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Integrating Worklife with Homelife

I occasionally question my choice to work from home rather than from the comparative calm of an office...but my anxieties are quieted as I realize that right now the pull to be with my children is irresistible. Fortunately, working at home means that there is no need to choose between my daughters and my profession.

© 1998, by Amy Contra-Peters

I began publishing a small-press magazine two years ago, and during that time I have frequently been grateful for the benefits of working at home. Being able to simultaneously edit submissions, send e-mail, nurse my daughter and nonchalantly spill coffee on my nightgown has allowed me to achieve my career ambitions with graceful privacy! "Entrepreneurial Parenting" has also allowed me to combine my two passions -- motherhood and writing -- with unanticipated ease.

When I first decided to work from home, I underestimated just how much this choice would benefit our entire family. During my former work as a full-time college student, my daughters attended the university's childcare center. Zoe and Emma both loved their school, and initially I was worried that my decision to have them stay home fulltime would come as a disappointment, as a disruption rather than a cause for celebration. I needn't have worried -- they were thrilled to suddenly be home with me, and I have shared their excitement!

Working from home offers me the opportunity to set my own routine -- I often choose to work at night so that I can spend my afternoons with my daughters, picking lilacs and blowing bubbles up into a clear blue sky. And it has also given me the chance to share my work with my daughters, rather than to keep that part of my life segregated and remote from their daily routine.

One day, shortly after I began working from home, I observed my oldest daughter playing with her doll house. She had set up the kitchen table as a desk in the parent's bedroom, and the mother sat at it doing what Zoe described as "work." I asked if the little girl doll minded that the mommy was working? Zoe said, "No, she'll just play nearby until mommy is done." In fact, Zoe and Emma often join me as I stuff envelopes or sort through photograph submissions. Zoe has even been inspired to create her own magazine!

Integrating worklife with homelife is nothing new. Until the time that the Industrial Revolution divided our society into "public" and "private" spheres, both men and women would work from the home -- tanning hides, churning butter, sewing clothing. Traditionally, home-based work blended well with the rearing of children, and in my own experience I have found such co-mingling of work and child care to be extremely rewarding.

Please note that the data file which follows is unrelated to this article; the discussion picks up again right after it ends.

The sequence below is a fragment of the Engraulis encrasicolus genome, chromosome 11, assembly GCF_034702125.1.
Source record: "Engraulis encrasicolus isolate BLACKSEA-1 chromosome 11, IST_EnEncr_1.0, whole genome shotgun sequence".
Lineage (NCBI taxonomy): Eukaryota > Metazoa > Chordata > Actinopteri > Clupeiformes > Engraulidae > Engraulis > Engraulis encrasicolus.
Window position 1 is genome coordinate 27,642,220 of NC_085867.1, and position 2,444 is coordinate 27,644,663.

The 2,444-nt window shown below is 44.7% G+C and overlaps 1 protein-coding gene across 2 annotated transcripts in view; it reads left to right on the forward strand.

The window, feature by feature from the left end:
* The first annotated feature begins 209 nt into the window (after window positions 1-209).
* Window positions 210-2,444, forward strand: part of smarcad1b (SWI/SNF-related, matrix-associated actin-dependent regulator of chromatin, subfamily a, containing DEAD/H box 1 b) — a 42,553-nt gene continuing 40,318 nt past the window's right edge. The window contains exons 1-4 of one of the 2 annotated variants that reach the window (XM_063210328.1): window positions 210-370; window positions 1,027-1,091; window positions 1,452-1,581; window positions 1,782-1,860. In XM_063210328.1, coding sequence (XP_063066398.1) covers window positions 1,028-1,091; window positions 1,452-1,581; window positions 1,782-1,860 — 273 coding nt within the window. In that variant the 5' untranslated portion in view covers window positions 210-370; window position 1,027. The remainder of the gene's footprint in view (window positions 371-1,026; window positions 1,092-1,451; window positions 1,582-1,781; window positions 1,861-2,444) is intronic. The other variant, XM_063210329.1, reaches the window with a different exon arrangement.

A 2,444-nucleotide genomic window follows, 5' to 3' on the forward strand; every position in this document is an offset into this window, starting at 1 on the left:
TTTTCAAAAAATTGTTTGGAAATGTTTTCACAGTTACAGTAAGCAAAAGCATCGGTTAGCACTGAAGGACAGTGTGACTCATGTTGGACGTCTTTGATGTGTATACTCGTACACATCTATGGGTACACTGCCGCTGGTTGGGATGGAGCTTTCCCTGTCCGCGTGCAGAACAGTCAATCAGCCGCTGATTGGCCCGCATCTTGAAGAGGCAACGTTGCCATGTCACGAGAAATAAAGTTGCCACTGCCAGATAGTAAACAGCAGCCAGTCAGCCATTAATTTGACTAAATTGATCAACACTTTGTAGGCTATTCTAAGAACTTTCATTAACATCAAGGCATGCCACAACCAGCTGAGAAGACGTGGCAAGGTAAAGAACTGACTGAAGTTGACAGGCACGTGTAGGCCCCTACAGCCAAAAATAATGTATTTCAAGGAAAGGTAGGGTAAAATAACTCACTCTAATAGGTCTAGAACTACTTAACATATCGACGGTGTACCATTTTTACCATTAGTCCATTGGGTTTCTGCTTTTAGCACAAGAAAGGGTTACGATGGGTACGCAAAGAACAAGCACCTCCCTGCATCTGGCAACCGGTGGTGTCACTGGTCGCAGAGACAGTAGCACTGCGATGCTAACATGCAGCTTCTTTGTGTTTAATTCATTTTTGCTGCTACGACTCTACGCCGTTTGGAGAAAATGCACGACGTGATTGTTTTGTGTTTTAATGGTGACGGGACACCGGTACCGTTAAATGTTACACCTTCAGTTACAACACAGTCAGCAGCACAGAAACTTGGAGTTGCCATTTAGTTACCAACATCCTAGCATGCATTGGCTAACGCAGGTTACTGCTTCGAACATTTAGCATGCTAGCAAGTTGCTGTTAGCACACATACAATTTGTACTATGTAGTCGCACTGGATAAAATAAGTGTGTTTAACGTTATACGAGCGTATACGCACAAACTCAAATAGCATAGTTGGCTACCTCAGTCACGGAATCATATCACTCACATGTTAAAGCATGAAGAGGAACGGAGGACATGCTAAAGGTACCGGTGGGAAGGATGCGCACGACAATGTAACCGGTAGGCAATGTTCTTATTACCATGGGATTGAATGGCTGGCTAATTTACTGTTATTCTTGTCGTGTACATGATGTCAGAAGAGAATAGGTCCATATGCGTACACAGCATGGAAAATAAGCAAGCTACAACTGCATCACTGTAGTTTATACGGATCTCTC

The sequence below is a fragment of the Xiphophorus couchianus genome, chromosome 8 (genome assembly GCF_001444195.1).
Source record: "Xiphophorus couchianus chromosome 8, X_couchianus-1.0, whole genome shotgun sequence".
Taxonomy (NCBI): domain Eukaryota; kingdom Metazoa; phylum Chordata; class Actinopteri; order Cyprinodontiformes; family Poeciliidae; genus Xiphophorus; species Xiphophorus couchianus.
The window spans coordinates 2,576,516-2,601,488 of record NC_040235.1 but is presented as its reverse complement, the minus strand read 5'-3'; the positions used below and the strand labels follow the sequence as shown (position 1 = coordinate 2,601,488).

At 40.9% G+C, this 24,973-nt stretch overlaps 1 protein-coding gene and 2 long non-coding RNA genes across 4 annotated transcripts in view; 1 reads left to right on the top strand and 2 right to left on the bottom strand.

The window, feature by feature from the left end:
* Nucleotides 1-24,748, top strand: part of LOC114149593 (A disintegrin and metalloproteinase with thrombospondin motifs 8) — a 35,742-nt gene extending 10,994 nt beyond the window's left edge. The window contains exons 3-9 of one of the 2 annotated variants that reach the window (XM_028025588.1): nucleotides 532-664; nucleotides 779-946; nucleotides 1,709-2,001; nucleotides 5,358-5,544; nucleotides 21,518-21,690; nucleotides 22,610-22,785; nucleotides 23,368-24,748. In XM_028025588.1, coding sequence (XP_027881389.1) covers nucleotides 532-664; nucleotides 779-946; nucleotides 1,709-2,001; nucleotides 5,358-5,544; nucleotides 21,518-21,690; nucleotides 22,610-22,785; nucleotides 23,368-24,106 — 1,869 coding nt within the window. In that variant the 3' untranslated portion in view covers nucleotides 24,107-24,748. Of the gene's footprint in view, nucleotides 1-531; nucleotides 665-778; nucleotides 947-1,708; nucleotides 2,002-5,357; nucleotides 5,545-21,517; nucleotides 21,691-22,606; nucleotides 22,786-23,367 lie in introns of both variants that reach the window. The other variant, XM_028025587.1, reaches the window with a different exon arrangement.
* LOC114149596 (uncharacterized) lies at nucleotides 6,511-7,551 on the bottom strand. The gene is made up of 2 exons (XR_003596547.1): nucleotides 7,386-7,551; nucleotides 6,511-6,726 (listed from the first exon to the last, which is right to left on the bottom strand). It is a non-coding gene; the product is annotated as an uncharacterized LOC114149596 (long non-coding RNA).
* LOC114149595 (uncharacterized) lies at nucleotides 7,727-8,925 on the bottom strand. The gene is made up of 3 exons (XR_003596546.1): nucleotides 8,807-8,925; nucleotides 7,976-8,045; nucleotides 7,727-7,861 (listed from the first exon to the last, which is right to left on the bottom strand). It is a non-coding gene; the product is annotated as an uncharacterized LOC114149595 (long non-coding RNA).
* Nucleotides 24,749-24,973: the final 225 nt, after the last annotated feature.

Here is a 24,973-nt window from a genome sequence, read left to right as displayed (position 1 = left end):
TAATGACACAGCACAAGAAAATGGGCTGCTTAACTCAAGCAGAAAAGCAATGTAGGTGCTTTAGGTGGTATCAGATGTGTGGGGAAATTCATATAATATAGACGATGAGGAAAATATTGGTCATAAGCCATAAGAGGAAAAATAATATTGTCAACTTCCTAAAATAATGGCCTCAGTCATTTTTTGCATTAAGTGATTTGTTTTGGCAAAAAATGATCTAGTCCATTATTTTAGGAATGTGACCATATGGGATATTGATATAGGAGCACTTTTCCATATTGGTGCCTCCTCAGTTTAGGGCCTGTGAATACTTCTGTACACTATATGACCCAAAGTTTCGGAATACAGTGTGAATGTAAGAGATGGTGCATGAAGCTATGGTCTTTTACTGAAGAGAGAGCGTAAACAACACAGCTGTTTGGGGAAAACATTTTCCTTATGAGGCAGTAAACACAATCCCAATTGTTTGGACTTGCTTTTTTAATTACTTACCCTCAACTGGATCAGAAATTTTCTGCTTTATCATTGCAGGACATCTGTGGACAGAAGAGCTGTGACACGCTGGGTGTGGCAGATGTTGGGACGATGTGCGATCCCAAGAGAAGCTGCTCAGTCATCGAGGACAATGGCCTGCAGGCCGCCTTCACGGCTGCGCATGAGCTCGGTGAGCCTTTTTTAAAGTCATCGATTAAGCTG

Admittedly, during a hectic stint of balancing a crying toddler, a ringing telephone and a looming deadline, I occasionally question my choice to work from home rather than from the comparative calm of an office. Then my six-year-old will burst in, eager to tell me about her day at school, or my four-year-old will snuggle against me for her afternoon storytime, or my one-year-old will point to a bug crawling across the sidewalk... My anxieties are quieted as I realize that right now the pull to be with my children is irresistible. Fortunately, working at home means that there is no need to choose between my daughters and my profession.

The choice to work from home has allowed me to establish my career even while I nurture my three young daughters. Creativity, resourcefulness, a never-ending supply of both patience and perseverance -- these have all proven essential both in the establishment of a home-based business and in the daily rhythm of child rearing. Everyday, I attempt to strike a balance between my need to work and my need to be with my children -- so far, working at home has evened the scales!


The above essay is written by Amy Condra-Peters, the former publisher and founder of the The Mother Is Me: An Alternative Publication on the Motherhood Experience,

 
 
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